Interestingly, Johnson herself is pretty free with her interpretations in the Art Gallery of SA's 1996 catalogue, Dreamings of the Desert. In the current AGSA catalogue, Desert Country – which I'll be reviewing soon – commentary on the same Kaapa Mbitjana work, Untitled 1971, is treated much more circumspectly by Curator, Nici Cumpston.
Cumpston, though, has clearly not read Johnson's book. For the dating of this Untitled work is a key to Johnson's brave claims that Kaapa was actually painting before the saintly Geoffrey Bardon is supposed to have encouraged the men of Papunya to take up their brushes. She's sure that Kaapa's work Gulgardi, which was in the same batch sent to Alice as Untitled and which sensationally won the Caltex NT Art Award in August 1971 – surely it should have been reproduced in full, not cut in two in the book and in this illustration – was produced in what she likes to call, 'The Studio of Kaapa' quite independently of Bardon's efforts. Bardon himself, in his book, Papunya, A Place Made After The Story, includes an illustration of the whole painting - including the ceremonial stick which matches the board's two vertical sticks, which Johnson has unaccountably cut off. He's clearly claiming it as a part of the works he'd patronised – while rather disdainfully down-playing it as “influenced by European Conventions and Materials”.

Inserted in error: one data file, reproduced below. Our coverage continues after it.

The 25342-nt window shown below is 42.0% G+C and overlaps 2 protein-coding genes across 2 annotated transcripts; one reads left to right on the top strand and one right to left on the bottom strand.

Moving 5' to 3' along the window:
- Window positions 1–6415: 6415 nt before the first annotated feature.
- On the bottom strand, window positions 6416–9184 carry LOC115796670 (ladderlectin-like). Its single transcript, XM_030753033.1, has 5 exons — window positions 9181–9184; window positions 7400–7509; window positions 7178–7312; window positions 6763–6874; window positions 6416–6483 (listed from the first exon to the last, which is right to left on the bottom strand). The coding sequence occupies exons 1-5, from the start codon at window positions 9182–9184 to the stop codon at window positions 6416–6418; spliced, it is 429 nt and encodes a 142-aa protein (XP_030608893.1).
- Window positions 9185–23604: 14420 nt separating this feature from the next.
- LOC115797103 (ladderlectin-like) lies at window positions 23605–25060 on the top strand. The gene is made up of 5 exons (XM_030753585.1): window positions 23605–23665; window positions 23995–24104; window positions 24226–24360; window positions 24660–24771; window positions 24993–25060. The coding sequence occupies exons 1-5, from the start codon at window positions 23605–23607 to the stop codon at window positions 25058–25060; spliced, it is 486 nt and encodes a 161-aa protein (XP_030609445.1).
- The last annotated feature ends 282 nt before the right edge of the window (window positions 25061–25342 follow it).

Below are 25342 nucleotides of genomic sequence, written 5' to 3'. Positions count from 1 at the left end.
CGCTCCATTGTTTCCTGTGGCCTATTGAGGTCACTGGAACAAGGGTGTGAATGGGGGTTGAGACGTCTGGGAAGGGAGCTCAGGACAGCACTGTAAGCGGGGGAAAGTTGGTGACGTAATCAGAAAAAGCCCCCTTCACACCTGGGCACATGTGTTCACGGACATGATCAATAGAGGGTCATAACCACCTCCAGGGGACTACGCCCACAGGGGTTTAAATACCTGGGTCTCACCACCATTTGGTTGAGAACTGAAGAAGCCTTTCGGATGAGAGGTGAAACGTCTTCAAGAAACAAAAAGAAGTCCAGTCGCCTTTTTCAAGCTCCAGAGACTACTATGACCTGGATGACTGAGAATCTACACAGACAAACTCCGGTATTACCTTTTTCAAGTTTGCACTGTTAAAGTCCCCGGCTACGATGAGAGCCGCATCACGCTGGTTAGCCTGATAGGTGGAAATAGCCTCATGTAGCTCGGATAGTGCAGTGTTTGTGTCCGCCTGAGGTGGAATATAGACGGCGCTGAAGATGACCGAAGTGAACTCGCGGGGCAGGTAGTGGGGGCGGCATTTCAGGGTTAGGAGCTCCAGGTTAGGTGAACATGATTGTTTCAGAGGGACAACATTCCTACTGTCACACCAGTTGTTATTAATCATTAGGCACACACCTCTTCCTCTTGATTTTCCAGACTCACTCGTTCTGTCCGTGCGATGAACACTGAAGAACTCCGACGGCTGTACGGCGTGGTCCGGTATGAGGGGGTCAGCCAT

Cumpston accepts the Bardon version whole-heartedly; though the picture Johnson has conjured of Kaapa as an Anmatyerre/Arrernte man who'd been in Papunya since 1957, closely associated with his cousins Clifford Possum and Tim Leura, unenthused by physical work, keen to make a crust out of any scam going and under suspicion from white staff for stealing paintbrushes, is a pretty convincing one.
Why wouldn't the first Aboriginal winner of a white art prize have been as influential as the white teacher Johnson cruelly compares to the wussy anti-hero of the film Wake in Fright have been as influential in kick-starting the Desert painting movement?
Once Upon a Time in Papunya by Vivien Johnson is published by New South Books at $39.95
Kaapa Mbitjana 'Men's Ceremony for the Kangaroo Gulgardi' 1971 (cropped) . Courtesy Araluen Art Centre